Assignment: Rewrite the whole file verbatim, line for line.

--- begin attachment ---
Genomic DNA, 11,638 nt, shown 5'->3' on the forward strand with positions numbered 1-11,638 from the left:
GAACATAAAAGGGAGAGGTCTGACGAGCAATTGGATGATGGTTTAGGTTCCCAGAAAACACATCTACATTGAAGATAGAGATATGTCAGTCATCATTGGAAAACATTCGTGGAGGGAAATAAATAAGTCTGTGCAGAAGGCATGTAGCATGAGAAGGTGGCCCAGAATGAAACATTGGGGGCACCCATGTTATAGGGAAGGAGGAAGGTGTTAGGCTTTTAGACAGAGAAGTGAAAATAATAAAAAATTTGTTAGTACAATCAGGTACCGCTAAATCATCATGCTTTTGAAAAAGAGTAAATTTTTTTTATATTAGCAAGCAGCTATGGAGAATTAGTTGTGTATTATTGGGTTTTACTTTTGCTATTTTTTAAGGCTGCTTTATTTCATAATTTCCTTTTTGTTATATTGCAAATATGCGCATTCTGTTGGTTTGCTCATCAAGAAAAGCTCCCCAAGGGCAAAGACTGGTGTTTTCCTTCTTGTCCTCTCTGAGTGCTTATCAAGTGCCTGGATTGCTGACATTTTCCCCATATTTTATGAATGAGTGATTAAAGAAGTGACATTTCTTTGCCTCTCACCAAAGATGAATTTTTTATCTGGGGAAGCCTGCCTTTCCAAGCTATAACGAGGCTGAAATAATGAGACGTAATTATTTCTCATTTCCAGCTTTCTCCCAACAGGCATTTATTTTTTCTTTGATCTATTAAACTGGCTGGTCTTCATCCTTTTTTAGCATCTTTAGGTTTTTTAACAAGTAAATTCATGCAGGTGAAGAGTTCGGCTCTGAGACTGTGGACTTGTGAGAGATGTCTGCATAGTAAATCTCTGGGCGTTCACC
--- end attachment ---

Genomic DNA, 11,638 nt, shown 5'->3' on the forward strand with positions numbered 1-11,638 from the left:
GAACATAAAAGGGAGAGGTCTGACGAGCAATTGGATGATGGTTTAGGTTCCCAGAAAACACATCTACATTGAAGATAGAGATATGTCAGTCATCATTGGAAAACATTCGTGGAGGGAAATAAATAAGTCTGTGCAGAAGGCATGTAGCATGAGAAGGTGGCCCAGAATGAAACATTGGGGGCACCCATGTTATAGGGAAGGAGGAAGGTGTTAGGCTTTTAGACAGAGAAGTGAAAATAATAAAAAATTTGTTAGTACAATCAGGTACCGCTAAATCATCATGCTTTTGAAAAAGAGTAAATTTTTTTTATATTAGCAAGCAGCTATGGAGAATTAGTTGTGTATTATTGGGTTTTACTTTTGCTATTTTTTAAGGCTGCTTTATTTCATAATTTCCTTTTTGTTATATTGCAAATATGCGCATTCTGTTGGTTTGCTCATCAAGAAAAGCTCCCCAAGGGCAAAGACTGGTGTTTTCCTTCTTGTCCTCTCTGAGTGCTTATCAAGTGCCTGGATTGCTGACATTTTCCCCATATTTTATGAATGAGTGATTAAAGAAGTGACATTTCTTTGCCTCTCACCAAAGATGAATTTTTTATCTGGGGAAGCCTGCCTTTCCAAGCTATAACGAGGCTGAAATAATGAGACGTAATTATTTCTCATTTCCAGCTTTCTCCCAACAGGCATTTATTTTTTCTTTGATCTATTAAACTGGCTGGTCTTCATCCTTTTTTAGCATCTTTAGGTTTTTTAACAAGTAAATTCATGCAGGTGAAGAGTTCGGCTCTGAGACTGTGGACTTGTGAGAGATGTCTGCATAGTAAATCTCTGGGCGTTCACC